I think that a lot of my first reaction was due more to unpreparedness (mentally and scholastically) than to a genuine aversion to Manaus.  I also think that the excitement that followed that initial shock was neither positive nor negative, and with the influence of my friends’ and family’s reactions, it has taken on a positive energy.  Hence, the upward movement in the jungle thermometer.  I’m really not much of a worrier when it comes to meeting new people, learning new languages, or starting new jobs; these are things that I would have to do no matter what part of Brazil I moved to.  Once that knowledge set in, I’ve come to realize I can probably handle whatever is thrown at me – and learn to love it, too.

Now that I’ve started to get over my fears, I’ve started becoming more receptive to some of Manaus’s many positive characteristics.  First, there’s the fact that it’s quite a large city, as I said earlier.  This truly is the best of both worlds for me: big cities are exactly my cup of tea (downtown Toronto is still “my” hood), but I didn’t want to get swallowed up in the hustle of 20 million Paulistanos or eaten alive by Cariocan favelas.  (Don’t ask me why enormous cities require food metaphors…must be a subconscious allusion to Atwood’s Edible Woman.)  Anyway.  In Manaus, I’ll get all the culture, night life, and diversity of a larger city without the same kind of hustle.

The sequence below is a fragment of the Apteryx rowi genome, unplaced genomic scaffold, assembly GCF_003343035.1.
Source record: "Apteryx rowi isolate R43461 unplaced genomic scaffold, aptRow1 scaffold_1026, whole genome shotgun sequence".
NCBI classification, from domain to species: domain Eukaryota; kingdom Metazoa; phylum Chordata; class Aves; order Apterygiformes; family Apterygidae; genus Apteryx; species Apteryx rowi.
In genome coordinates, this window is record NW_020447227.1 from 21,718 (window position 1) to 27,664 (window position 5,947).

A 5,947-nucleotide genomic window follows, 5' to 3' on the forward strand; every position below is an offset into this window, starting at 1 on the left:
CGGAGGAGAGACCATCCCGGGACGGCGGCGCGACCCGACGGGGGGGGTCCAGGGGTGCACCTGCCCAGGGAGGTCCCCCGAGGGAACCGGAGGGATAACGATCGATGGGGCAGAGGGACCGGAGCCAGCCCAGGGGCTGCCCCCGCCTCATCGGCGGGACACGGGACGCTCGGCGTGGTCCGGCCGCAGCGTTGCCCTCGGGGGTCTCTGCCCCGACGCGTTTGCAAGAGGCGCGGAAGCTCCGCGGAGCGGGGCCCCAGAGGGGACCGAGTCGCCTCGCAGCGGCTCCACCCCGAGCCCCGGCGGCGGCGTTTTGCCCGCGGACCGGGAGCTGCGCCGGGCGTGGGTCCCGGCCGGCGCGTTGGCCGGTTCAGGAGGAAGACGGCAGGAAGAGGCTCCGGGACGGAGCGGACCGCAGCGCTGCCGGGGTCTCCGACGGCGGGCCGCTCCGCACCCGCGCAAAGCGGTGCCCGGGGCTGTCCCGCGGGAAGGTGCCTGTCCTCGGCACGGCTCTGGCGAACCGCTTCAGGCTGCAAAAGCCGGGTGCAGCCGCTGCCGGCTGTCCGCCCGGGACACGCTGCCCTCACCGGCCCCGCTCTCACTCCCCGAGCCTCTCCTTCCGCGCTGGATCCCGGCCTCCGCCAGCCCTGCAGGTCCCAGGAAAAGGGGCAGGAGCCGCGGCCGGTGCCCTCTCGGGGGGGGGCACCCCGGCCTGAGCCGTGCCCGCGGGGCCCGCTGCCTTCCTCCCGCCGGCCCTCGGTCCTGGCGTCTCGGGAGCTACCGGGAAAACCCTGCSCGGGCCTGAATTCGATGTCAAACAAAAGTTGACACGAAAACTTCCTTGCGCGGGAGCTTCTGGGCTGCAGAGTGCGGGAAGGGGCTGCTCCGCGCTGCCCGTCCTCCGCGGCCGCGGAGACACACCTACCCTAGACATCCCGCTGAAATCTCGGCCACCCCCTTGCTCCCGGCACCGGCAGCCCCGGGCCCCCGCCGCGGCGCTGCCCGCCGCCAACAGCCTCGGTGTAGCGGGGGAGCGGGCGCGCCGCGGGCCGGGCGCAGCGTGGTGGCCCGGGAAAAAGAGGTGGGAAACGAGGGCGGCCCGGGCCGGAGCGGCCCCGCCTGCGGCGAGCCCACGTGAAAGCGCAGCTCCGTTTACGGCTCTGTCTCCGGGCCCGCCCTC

Secondly, while I probably won’t be able to observe the integration of Brazilian immigrants at close range as I wanted, I will have the opportunity to learn more about the indigenous people.  The anthro/socio side of my trip is extremely important to me, as I’d like to do a social sciences Master’s some time in the near future.  Fortunately I’m equally passionate about all human cultures (although I do tend to favour some at different times), so this change is fine with me.  Besides, I will actually be the immigrant – I don’t need to observe others, I just need to observe myself!